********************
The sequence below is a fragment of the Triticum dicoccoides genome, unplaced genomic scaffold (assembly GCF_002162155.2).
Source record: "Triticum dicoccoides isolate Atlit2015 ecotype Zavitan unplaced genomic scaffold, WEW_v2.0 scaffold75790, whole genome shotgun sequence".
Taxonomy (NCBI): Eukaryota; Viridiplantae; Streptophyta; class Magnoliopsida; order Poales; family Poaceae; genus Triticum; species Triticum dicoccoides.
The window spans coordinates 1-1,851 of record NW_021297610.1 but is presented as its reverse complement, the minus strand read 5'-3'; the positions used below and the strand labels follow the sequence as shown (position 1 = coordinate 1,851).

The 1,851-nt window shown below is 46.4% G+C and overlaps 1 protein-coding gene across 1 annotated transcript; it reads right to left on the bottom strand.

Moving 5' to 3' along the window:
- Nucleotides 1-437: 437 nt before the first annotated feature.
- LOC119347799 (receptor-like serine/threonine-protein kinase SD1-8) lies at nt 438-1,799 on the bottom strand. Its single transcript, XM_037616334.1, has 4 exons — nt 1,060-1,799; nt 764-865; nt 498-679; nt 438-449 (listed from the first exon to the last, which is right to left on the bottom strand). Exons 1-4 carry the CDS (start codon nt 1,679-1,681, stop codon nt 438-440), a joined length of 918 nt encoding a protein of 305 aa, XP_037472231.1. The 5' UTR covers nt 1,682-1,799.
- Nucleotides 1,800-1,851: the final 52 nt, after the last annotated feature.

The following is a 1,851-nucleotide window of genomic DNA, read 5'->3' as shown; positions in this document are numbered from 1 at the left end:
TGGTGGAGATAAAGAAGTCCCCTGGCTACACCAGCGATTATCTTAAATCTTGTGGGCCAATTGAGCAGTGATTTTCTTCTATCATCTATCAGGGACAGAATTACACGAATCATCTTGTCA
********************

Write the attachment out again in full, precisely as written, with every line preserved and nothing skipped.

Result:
The sequence below is a fragment of the Triticum dicoccoides genome, unplaced genomic scaffold (assembly GCF_002162155.2).
Source record: "Triticum dicoccoides isolate Atlit2015 ecotype Zavitan unplaced genomic scaffold, WEW_v2.0 scaffold75790, whole genome shotgun sequence".
Taxonomy (NCBI): Eukaryota; Viridiplantae; Streptophyta; class Magnoliopsida; order Poales; family Poaceae; genus Triticum; species Triticum dicoccoides.
The window spans coordinates 1-1,851 of record NW_021297610.1 but is presented as its reverse complement, the minus strand read 5'-3'; the positions used below and the strand labels follow the sequence as shown (position 1 = coordinate 1,851).

The 1,851-nt window shown below is 46.4% G+C and overlaps 1 protein-coding gene across 1 annotated transcript; it reads right to left on the bottom strand.

Moving 5' to 3' along the window:
- Nucleotides 1-437: 437 nt before the first annotated feature.
- LOC119347799 (receptor-like serine/threonine-protein kinase SD1-8) lies at nt 438-1,799 on the bottom strand. Its single transcript, XM_037616334.1, has 4 exons — nt 1,060-1,799; nt 764-865; nt 498-679; nt 438-449 (listed from the first exon to the last, which is right to left on the bottom strand). Exons 1-4 carry the CDS (start codon nt 1,679-1,681, stop codon nt 438-440), a joined length of 918 nt encoding a protein of 305 aa, XP_037472231.1. The 5' UTR covers nt 1,682-1,799.
- Nucleotides 1,800-1,851: the final 52 nt, after the last annotated feature.

The following is a 1,851-nucleotide window of genomic DNA, read 5'->3' as shown; positions in this document are numbered from 1 at the left end:
TGGTGGAGATAAAGAAGTCCCCTGGCTACACCAGCGATTATCTTAAATCTTGTGGGCCAATTGAGCAGTGATTTTCTTCTATCATCTATCAGGGACAGAATTACACGAATCATCTTGTCA